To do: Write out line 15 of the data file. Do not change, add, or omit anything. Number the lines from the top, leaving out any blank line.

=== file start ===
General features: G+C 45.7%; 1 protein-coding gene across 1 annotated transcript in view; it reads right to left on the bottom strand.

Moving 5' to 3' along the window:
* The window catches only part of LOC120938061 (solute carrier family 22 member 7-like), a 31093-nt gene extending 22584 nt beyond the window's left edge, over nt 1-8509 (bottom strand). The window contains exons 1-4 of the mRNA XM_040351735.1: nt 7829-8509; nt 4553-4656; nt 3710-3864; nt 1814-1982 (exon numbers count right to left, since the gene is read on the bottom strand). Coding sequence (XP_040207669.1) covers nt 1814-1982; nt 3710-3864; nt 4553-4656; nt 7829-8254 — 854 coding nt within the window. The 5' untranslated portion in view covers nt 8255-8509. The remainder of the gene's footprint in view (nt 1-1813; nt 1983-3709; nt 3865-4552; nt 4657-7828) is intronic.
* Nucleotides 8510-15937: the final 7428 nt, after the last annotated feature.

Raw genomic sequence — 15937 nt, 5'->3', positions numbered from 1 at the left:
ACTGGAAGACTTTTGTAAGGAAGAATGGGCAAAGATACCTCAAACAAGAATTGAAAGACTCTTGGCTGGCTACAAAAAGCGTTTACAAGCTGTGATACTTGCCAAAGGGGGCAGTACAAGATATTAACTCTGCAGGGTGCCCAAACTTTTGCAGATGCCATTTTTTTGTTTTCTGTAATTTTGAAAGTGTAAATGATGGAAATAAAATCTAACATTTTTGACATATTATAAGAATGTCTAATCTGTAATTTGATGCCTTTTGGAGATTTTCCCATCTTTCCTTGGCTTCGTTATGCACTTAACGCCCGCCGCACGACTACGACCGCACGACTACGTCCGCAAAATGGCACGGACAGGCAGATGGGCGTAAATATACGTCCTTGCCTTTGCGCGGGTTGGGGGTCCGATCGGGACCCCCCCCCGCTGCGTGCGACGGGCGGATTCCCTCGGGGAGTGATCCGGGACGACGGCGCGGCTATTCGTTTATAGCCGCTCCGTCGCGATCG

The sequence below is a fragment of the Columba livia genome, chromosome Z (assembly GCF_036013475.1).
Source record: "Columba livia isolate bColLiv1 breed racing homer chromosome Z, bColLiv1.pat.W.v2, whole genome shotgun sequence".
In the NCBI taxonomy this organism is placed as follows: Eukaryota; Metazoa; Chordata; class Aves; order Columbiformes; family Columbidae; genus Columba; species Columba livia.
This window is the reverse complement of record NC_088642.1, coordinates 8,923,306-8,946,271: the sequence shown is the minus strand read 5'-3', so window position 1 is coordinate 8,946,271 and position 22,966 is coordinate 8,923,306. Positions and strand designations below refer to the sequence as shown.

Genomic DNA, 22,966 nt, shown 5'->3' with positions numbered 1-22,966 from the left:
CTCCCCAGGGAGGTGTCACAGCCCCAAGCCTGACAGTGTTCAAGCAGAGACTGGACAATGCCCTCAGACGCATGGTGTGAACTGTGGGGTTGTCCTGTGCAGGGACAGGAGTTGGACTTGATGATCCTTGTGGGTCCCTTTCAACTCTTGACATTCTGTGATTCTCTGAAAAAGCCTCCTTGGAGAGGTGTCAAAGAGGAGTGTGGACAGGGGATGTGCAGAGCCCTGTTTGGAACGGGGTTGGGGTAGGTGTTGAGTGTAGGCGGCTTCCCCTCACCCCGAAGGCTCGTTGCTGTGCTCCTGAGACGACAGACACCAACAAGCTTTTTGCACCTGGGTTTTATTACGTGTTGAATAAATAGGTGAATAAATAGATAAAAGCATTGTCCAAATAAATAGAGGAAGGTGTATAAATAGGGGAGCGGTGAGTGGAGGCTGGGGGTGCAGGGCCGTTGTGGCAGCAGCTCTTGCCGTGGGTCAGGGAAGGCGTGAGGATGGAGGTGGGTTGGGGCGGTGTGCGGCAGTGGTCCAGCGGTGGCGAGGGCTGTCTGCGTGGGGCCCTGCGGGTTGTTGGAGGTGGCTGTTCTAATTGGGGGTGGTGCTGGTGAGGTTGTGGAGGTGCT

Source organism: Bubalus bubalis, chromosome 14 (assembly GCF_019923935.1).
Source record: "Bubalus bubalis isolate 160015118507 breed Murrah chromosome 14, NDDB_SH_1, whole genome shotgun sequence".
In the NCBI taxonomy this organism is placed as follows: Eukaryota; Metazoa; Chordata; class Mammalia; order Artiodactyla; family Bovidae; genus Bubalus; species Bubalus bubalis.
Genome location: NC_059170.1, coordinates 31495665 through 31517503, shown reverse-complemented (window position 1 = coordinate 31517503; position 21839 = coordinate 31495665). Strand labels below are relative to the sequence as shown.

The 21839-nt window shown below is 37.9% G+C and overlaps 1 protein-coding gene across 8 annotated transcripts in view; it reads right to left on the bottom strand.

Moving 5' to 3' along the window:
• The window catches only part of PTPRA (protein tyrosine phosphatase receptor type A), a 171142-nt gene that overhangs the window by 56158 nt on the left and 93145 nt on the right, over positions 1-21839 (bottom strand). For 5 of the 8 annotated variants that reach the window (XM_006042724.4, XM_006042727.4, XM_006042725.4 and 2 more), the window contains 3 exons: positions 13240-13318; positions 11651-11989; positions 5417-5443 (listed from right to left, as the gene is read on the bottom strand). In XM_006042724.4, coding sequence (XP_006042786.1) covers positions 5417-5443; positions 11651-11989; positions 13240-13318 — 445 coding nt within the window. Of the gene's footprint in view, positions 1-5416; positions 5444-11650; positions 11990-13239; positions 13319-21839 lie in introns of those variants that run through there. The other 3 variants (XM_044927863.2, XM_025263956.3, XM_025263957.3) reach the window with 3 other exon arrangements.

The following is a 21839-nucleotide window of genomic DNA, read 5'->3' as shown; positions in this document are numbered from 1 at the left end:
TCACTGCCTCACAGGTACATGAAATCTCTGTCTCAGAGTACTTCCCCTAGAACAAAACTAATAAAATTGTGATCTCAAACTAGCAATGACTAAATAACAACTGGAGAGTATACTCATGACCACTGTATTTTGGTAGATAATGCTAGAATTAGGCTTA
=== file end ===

In the NCBI taxonomy this organism is placed as follows: Eukaryota; Metazoa; Chordata; class Mammalia; order Artiodactyla; family Bovidae; genus Bubalus; species Bubalus bubalis.